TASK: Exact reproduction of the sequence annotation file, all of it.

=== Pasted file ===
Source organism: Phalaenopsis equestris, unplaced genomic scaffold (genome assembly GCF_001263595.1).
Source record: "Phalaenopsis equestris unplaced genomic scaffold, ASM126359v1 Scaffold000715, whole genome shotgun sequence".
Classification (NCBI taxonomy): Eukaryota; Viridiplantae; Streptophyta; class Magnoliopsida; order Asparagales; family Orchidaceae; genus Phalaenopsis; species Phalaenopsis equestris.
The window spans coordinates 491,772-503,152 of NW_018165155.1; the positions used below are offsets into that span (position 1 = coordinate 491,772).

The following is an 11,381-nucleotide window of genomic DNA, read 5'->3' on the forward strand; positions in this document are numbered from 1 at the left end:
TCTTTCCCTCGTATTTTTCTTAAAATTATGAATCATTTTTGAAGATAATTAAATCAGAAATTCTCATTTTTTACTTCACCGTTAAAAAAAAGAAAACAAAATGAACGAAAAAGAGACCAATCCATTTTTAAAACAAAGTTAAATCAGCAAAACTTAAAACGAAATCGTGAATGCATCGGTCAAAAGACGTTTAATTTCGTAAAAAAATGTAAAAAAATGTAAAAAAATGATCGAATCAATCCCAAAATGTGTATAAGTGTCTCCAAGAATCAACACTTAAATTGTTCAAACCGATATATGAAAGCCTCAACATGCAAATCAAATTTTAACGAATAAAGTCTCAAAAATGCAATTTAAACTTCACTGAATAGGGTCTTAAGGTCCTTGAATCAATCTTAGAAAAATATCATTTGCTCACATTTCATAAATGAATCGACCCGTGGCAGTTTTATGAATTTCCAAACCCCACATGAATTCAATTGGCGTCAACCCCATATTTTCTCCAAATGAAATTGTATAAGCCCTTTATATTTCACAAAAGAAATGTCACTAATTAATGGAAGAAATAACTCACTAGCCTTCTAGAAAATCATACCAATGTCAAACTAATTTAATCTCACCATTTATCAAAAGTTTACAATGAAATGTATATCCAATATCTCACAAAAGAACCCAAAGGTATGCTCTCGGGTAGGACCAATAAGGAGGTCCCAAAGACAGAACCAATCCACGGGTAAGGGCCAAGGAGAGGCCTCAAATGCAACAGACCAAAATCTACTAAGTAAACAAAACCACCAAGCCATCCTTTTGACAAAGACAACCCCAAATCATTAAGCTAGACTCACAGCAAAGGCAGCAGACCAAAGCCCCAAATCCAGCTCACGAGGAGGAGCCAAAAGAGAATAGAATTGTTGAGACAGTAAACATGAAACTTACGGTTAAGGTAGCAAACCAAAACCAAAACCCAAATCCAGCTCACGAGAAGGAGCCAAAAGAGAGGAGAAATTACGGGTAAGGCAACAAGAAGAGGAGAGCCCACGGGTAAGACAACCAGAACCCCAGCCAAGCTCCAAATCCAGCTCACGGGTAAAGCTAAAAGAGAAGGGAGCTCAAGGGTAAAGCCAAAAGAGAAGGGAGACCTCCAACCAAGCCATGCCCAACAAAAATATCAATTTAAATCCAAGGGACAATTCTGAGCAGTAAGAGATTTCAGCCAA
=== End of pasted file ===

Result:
Source organism: Phalaenopsis equestris, unplaced genomic scaffold (genome assembly GCF_001263595.1).
Source record: "Phalaenopsis equestris unplaced genomic scaffold, ASM126359v1 Scaffold000715, whole genome shotgun sequence".
Classification (NCBI taxonomy): Eukaryota; Viridiplantae; Streptophyta; class Magnoliopsida; order Asparagales; family Orchidaceae; genus Phalaenopsis; species Phalaenopsis equestris.
The window spans coordinates 491,772-503,152 of NW_018165155.1; the positions used below are offsets into that span (position 1 = coordinate 491,772).

The following is an 11,381-nucleotide window of genomic DNA, read 5'->3' on the forward strand; positions in this document are numbered from 1 at the left end:
TCTTTCCCTCGTATTTTTCTTAAAATTATGAATCATTTTTGAAGATAATTAAATCAGAAATTCTCATTTTTTACTTCACCGTTAAAAAAAAGAAAACAAAATGAACGAAAAAGAGACCAATCCATTTTTAAAACAAAGTTAAATCAGCAAAACTTAAAACGAAATCGTGAATGCATCGGTCAAAAGACGTTTAATTTCGTAAAAAAATGTAAAAAAATGTAAAAAAATGATCGAATCAATCCCAAAATGTGTATAAGTGTCTCCAAGAATCAACACTTAAATTGTTCAAACCGATATATGAAAGCCTCAACATGCAAATCAAATTTTAACGAATAAAGTCTCAAAAATGCAATTTAAACTTCACTGAATAGGGTCTTAAGGTCCTTGAATCAATCTTAGAAAAATATCATTTGCTCACATTTCATAAATGAATCGACCCGTGGCAGTTTTATGAATTTCCAAACCCCACATGAATTCAATTGGCGTCAACCCCATATTTTCTCCAAATGAAATTGTATAAGCCCTTTATATTTCACAAAAGAAATGTCACTAATTAATGGAAGAAATAACTCACTAGCCTTCTAGAAAATCATACCAATGTCAAACTAATTTAATCTCACCATTTATCAAAAGTTTACAATGAAATGTATATCCAATATCTCACAAAAGAACCCAAAGGTATGCTCTCGGGTAGGACCAATAAGGAGGTCCCAAAGACAGAACCAATCCACGGGTAAGGGCCAAGGAGAGGCCTCAAATGCAACAGACCAAAATCTACTAAGTAAACAAAACCACCAAGCCATCCTTTTGACAAAGACAACCCCAAATCATTAAGCTAGACTCACAGCAAAGGCAGCAGACCAAAGCCCCAAATCCAGCTCACGAGGAGGAGCCAAAAGAGAATAGAATTGTTGAGACAGTAAACATGAAACTTACGGTTAAGGTAGCAAACCAAAACCAAAACCCAAATCCAGCTCACGAGAAGGAGCCAAAAGAGAGGAGAAATTACGGGTAAGGCAACAAGAAGAGGAGAGCCCACGGGTAAGACAACCAGAACCCCAGCCAAGCTCCAAATCCAGCTCACGGGTAAAGCTAAAAGAGAAGGGAGCTCAAGGGTAAAGCCAAAAGAGAAGGGAGACCTCCAACCAAGCCATGCCCAACAAAAATATCAATTTAAATCCAAGGGACAATTCTGAGCAGTAAGAGATTTCAGCCAA